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Evidence-based strategies for managing trauma and its complications in this population.
Overview: Trauma is the seventh leading cause of death in older adults. Factors that contribute to the higher rates of morbidity and mortality in geriatric trauma victims include age-related physiologic changes, a high prevalence of comorbidities, and poor physiologic reserves. Existing assessment and management standards for the care of older adults haven't been evaluated for efficacy in geriatric trauma patients, and standardized protocols for trauma management haven't been tested in older adults. Until such specific standards are developed, nurses must be guided by the relevant literature in various areas. The author reviews the mechanisms of traumatic injury in older adults, discusses the effects of aging and comorbidities, reviews assessment guidelines and prevention strategies for trauma-related complications, and outlines some evidence-based approaches for improving outcomes. An illustrative case is also provided.
Keywords: geriatric trauma, hospitalized older adults, older adults, trauma, traumatic injury
The "graying" of America is no secret; most of us have heard some version of the statistical projections. In 2010 the U.S. population of older adults-people ages 65 and older-stood at about 40 million; by 2030, their numbers are expected to nearly double to more than 72 million.1, 2 Most nurses are aware that working with older patients poses some challenges not encountered as often with younger patients. Older adults have a higher rate of comorbidity and routinely take more medications than do younger ones, and they're more likely to have unpredictable responses to treatment and to suffer adverse events during hospitalization.3
Trauma is the seventh leading cause of death in older adults.4 Although older adults now constitute about 13% of the total U.S. population,5 they account for more than 25% of all hospital trauma admissions,6 and it's likely that as the proportion of older adults rises, that percentage will also rise. Indeed, it's been estimated that by 2050, about 40% of all trauma patients will be over age 65.6, 7 Falls are known to be the leading cause of injury in older adults. Other common causes of injury in this age group include motor vehicle collisions, pedestrian-motor vehicle collisions, assault, and thermal injuries. For any injury of a given severity level, older adults are more likely to suffer complications and die than are younger ones.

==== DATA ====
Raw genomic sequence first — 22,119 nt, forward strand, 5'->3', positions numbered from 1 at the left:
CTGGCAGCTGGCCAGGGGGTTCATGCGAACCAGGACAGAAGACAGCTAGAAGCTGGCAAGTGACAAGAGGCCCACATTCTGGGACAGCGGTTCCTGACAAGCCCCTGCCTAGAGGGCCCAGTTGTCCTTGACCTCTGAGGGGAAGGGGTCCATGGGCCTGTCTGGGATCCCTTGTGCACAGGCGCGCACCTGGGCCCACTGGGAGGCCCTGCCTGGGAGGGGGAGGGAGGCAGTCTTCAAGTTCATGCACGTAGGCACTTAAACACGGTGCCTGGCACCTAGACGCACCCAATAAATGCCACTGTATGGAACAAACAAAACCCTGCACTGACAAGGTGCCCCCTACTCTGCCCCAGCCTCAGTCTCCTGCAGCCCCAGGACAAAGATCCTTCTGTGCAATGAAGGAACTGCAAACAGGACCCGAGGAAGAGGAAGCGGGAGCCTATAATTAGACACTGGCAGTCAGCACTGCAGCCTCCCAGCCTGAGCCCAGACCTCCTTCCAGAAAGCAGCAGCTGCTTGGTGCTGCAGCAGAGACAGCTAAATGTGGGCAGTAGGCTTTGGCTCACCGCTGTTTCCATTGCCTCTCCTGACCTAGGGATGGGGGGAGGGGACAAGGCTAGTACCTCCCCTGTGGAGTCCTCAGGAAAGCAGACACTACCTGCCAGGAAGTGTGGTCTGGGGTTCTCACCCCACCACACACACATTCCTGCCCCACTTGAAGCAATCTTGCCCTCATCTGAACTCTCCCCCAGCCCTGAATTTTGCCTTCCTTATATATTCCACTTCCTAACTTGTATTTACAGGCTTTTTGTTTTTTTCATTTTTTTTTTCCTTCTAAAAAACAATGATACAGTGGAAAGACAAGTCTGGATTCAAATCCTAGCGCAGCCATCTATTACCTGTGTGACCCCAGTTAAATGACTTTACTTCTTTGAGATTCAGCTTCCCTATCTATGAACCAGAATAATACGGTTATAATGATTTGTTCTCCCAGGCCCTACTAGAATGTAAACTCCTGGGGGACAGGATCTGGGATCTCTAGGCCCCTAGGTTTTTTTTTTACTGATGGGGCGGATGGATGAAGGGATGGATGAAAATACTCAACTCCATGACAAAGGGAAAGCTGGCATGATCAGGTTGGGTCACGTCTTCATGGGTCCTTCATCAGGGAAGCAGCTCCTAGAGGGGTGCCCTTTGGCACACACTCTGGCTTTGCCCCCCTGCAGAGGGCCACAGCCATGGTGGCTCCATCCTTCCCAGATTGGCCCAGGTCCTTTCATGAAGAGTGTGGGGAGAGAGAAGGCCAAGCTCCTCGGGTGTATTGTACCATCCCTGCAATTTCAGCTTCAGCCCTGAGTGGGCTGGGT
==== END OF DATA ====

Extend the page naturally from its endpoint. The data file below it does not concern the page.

These statistics and projections are alarming, not only because of the personal costs to patients and families, but also because of the financial impact on our health care system. For example, in 2000 McMahon and colleagues reported that the geriatric population consumed 33% of U.S. health care spending and 25% of all trauma dollars.8 A 2008 report by the American College of Emergency Physicians (ACEP) noted that although older adults represent 15% of all patients seen in EDs, they account for 48% of ICU admissions and use 50% more diagnostic resources.9 Such disproportionate usage of resources is also likely to become greater as the population ages. It behooves us to examine what is being done-and to ask what more can be done-to address these trends.
While advanced age is associated with increased risks of morbidity and death,4, 10 it's not an independent predictor of trauma outcome and "should not be used as the sole criterion for denying or limiting care."4 One early study of geriatric trauma patients found that preventable complications contributed to over 30% of all deaths11; but more recent studies attribute many post-trauma complications to preexisting conditions and age-related physiologic changes.10, 12 Regardless, hospitalizations for trauma are often prolonged, and recovery delayed, by many of the same iatrogenic complications addressed by the Institute of Medicine (IOM) in its 1999 report, To Err Is Human: Building a Safer Health System. These include adverse drug events, falls, pressure ulcers, inadequate nutrition, incontinence, and delirium, and they contribute to unfavorable outcomes for hospitalized older adults. They are so common in this population that they're becoming known as "geriatric syndromes."13